North Pole Shipping Routes' time efficiency

The trade-related relevance of the North Pole shipping routes lies within the shorter travel distances they offer between key economic regions such as Northern Europe and East Asia. Indeed, passing through the North Pole, for example, from Northern Europe to Shanghai, through the Suez canal can reduce the distance traveled by ships by up to 3000 nautical miles compared to the same journey. However, in case of putting the addition of 1000 nautical miles on top of a journey from Northern Europe to Vietnam makes it illogical.

Also, shortened distance does not always mean time earned. A study concludes that travels from Northern Europe to East Asia will never save, depending on the glacial conditions at the Arctic. In fact, the total duration of the journey largely depends on the time spent in glacier-covered water, which significantly slows ships. Therefore, if the routes are only open for 3 months a year, which means heavy ice conditions, the above mentioned transit can cause a 3-day loss compared to the road passing through the Suez Canal. However, if the routes are open all year round, which means perfect ice conditions, the transition can result in a gain of up to 7 days. Another study estimates that the time earned can reach up to 16 days.

Other factors to consider

The economic viability of the Arctic roads does not only depend on time efficiencies;

It is important not to overlook many of the cost factors to consider. First, Russia applies tariffs to NSR, which is the most used shipping route due to favorable ice conditions, unlike Canada, which does not apply any tariff on the use of NWP, where glacial conditions are worse. If the Arctic Sea ice decreases significantly, TSR may also be considered an attractive possibility in the future.

In accordance with these tariffs, an icebreaker fleet is needed to keep routes and ports open. Russia charges high fees for the use of NSR.

Another important factor to consider is that high fuel prices make the Arctic shipping route more affordable and vice versa in low fuel prices.

In addition, there is a shortage of ports suitable for maritime trade and activities along the Arctic roads. Ports and ships need to be equipped with special teams, trained according to the conditions of the Arctic, and experienced personnel. It turns out that the PSR is not suitable for container transportation due to the insufficiency and lackness of ports that makes container exchanges infeasible all along the way.

The risk of crew being employed under unusual conditions is quite dangerous due to inexperience. Extreme weather conditions and potential iceberg collisions that could damage both ships and their crews are also a major risk.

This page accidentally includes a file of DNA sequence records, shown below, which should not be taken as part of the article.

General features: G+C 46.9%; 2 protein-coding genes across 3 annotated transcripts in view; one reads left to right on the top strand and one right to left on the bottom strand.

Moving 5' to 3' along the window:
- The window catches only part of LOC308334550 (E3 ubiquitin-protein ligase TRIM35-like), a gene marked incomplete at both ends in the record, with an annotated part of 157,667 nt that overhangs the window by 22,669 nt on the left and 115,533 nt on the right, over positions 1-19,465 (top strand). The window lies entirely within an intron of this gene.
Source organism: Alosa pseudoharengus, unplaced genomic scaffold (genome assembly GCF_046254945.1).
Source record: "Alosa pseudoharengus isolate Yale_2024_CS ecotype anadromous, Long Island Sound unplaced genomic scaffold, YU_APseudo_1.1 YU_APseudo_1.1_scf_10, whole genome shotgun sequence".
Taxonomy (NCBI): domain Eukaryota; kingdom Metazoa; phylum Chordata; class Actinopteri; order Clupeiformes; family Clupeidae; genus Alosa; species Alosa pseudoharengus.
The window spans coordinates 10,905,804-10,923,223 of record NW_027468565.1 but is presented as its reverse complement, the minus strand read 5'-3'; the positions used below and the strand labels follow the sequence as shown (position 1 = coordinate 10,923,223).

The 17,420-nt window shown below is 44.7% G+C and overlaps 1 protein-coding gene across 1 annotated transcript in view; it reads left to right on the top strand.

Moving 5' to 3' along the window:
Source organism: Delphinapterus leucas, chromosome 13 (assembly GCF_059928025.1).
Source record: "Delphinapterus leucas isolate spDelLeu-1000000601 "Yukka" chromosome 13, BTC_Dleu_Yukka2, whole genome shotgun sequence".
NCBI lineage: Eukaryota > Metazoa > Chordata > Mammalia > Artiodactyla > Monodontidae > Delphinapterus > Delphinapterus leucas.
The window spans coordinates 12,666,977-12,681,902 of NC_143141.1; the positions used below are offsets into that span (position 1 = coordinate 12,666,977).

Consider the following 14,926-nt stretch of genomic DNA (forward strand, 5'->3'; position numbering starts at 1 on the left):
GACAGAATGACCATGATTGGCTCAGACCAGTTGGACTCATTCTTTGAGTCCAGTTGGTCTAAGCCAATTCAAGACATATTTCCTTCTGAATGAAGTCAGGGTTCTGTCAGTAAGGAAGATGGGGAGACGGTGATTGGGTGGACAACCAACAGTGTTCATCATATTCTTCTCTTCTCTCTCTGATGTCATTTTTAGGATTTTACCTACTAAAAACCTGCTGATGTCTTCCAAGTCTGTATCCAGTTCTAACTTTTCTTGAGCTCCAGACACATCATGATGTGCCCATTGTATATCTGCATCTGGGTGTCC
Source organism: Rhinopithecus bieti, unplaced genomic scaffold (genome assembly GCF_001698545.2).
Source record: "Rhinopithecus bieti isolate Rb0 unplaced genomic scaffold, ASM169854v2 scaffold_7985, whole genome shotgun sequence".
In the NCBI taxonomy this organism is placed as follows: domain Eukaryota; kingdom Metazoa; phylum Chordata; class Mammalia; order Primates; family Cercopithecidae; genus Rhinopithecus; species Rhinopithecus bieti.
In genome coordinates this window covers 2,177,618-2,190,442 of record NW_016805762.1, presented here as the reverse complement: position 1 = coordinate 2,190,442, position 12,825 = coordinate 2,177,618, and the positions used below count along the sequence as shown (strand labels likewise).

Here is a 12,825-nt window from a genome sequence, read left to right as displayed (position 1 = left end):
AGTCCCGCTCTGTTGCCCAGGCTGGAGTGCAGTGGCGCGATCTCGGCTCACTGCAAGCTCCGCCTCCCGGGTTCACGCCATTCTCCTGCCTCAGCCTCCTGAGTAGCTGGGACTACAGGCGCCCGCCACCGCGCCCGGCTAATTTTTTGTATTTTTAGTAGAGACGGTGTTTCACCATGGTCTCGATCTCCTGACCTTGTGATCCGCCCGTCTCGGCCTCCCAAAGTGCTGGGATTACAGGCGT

There is a deep lack of infrastructure in the coastal areas around the Arctic roads. Most importantly, lack of communication, poor mapping of the area and its distance from essential resources such as fuel and food are primary concerns.

In addition, more technical and technological equipment and maintenance are required to provide high reliability and low cost to the ships, specially adapted to extreme weather conditions.

Concentration of navigation on North Pole routes triggers foreign policy issues. The interest shown by large maritime companies in recent years has found the same answer from the Arctic countries. Numerous claims cause uncertainties about the legal status of some roads: it is still unknown whether NSR should be considered as inland waters, territorial waters or international straits. Most importantly, if some parts of the NSR are claimed to be inland water, the passing ships will lose the right to innocent passage.

Finally, the environmental policies in the Polar Code should be taken into account in order for the North Pole, which is also known as the Polar Silk Road, to become the new axis of intercontinental transport. These restrictions will become more stringent as the market grows to preserve existing nature and wildlife.

Polar Silk Road - PSR

For the past five years, China has been trying to put its diplomatic and economic stamp on the North Pole since 2018, with the so-called 'Polar Silk Road' method. The innocent and practical basis of this road is associated with connecting the Pacific Ocean to the Atlantic Ocean in less time consuming way by making less voyage from the north, which has become increasingly warmed due to global warming and arctic melting. Making it suitable for sea trade with softer climatic conditions, to establish infrastructure and contribute to the development of maritime trade through other new projects.